By William Weir
William Weir, writer of latest web page Book's 50 Battles that modified the area, takes one other examine the historical past of battle, concentrating on the that served these recognized battles, in addition to others now not as excellent. incorporated are: * person weapons-from spears to the submachine gun. * Crew-served weapons-from battering rams to "Big Bertha". * Unmanned weapons-from punji stakes to "Bouncing Betty" landmines and seize weapons. 50 guns that modified conflict even comprises units that, strictly talking, are guns companies, reminiscent of tanks and bombers, yet that have had huge, immense results at the behavior of conflict. This e-book describes the consequences of those guns and the way and why they replaced warfare-from the bloody carnage produced through hand guns all through background to the by no means used yet universally feared fusion bomb, whose sole goal is to damage thousands of individuals whereas leaving constructions intact. each one weapon is not just defined, but in addition illustrated to provide a clearer photograph of its utilization and results.
Read or Download 50 Weapons That Changed Warfare PDF
Best military books
The Fuhrer's orders have been clear—conquer Mount Elbrus, optimum top within the Caucasus mountains. yet there have been difficulties: Elbrus was once at the back of the Russian traces; the path to the mountain was once blocked by way of opposed Cossack tribesmen; and the fanatical purple Ravens, Stalin's elite corps of girls commandos, have been devoted to safeguard the mountain's secrets and techniques.
The tank is this kind of attribute characteristic of recent war that its tough to visualize a time while its presence wasn't felt at the battlefield in a few shape or one other. This quantity, from eminent historian and writer Philip Kaplan, strains the historical past of the motor vehicle from its developmental early days at the battlefields of the good warfare, to modern day makes use of and strategies based on the turning out to be calls for of twenty-first century battle.
Within & out assurance of the USAFs turboprop shipping. Covers delivery, gunship, and distinctive venture versions.
Throughout the Napoleonic Wars the area of Hesse was once divided among Hessen-Kassel and Hessen-Darmstadt. less than Napoleon's patronage, in 1806 Hessen-Darmstadt got all ultimate imperial possessions inside its borders and was once increased to a Grand Duchy. that very same yr, Hessen-Kassel, below Imperial Elector Wilhelm I, used to be dissolved and integrated into Jerome Bonaparte's country of Westphalia, leading to major political, administrative and sartorial alterations.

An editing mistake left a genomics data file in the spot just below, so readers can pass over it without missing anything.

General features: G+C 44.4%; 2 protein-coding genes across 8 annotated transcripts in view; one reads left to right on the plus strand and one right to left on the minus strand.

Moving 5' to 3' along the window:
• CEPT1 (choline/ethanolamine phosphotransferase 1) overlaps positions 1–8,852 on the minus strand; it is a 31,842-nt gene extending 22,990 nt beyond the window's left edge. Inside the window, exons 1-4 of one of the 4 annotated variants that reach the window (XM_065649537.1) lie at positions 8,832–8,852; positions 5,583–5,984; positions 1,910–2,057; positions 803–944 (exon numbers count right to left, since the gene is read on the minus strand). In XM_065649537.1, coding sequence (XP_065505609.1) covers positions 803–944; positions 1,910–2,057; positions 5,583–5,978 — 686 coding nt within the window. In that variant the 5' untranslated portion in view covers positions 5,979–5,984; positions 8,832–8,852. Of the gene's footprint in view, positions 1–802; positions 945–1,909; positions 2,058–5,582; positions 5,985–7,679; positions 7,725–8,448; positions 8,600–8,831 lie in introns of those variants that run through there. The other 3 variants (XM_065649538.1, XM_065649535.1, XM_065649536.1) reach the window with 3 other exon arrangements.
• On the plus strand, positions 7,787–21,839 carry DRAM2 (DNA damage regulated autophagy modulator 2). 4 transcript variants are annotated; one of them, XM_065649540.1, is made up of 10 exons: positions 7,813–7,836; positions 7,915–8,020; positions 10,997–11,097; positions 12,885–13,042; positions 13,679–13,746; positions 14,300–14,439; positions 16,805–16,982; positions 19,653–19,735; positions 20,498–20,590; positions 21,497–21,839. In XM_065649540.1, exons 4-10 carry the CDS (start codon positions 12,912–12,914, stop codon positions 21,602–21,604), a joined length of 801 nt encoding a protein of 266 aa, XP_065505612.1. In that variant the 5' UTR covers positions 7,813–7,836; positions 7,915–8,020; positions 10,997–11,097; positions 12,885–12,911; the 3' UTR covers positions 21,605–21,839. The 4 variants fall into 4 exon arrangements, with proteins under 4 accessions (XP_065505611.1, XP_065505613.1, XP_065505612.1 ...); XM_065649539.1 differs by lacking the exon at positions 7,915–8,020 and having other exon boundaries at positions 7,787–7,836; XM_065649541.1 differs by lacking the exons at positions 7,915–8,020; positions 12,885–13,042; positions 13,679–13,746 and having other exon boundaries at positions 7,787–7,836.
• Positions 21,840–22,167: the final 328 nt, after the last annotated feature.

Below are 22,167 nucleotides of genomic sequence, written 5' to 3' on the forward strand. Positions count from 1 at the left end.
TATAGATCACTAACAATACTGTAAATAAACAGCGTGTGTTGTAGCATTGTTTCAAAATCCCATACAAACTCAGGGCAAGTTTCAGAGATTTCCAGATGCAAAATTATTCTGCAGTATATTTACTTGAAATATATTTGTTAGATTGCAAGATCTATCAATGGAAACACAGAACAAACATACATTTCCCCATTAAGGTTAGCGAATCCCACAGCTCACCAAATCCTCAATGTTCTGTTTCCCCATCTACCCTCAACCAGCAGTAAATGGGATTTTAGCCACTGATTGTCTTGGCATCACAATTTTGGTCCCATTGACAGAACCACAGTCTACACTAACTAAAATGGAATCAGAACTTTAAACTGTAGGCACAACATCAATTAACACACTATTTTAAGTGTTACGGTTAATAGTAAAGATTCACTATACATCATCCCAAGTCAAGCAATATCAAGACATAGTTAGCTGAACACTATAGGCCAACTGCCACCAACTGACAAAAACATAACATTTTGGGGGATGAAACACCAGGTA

- Studies in Military Geography and Geology
- MILITARY HIGH SCHOOLS IN AMERICA
- Press On! Selected Works of General Donn A. Starry-Volume I
- War of Numbers: An Intelligence Memoir
- History of Bombing
Additional info for 50 Weapons That Changed Warfare
The Ostrogothic and Alanic horsemen then attacked the Roman infantry from all sides. Roman infantry seldom worried about enemy cavalry, especially cavalry lancers. Lancers, precariously balanced on a running horse, could not easily thrust hard enough to wound an armored legionary, nor could javelinarmed riders throw as well as a foot soldier standing on firm ground. But these horsemen were different; their feet were firmly planted in metal rings suspended from their saddles. When a stirrup-equipped lancer charged, the strength and momentum of his 1,000-pound horse was concentrated in his lance point.
Valor in battle was the highest virtue for all Greeks, especially for the Spartans. Each Spartan man devoted his whole life to only one thing: becoming the bravest, strongest, most skillful hand-to-hand fighter he could be. Now it was possible for a puny coward with one of these machines to kill the bravest and strongest soldier who ever lived. The Spartans were not enthusiastic about the new weapon, and most Greeks agreed with them rather than with the Syracusians. Syracuse, a colony of Corinth, was relatively young for a Greek city and even younger as a major power in the Greek world.
When warriors learned to shoot from horseback, they effectively doubled the firepower of their armies. Instead of two horses pulling one chariot containing two men (and only one an archer), cavalry decided that the same number of horses and the same number of men provided twice as many archers. And a few centuries later, a very simple invention gave cavalry even more striking power, as we’ll see in Chapter 7. 36 7 More Horses: The Stirrup Ornate Spanish stirrup. This simple device gave the horseman a firmer seat for using the bow, and, especially, the lance.
50 Weapons That Changed Warfare by William Weir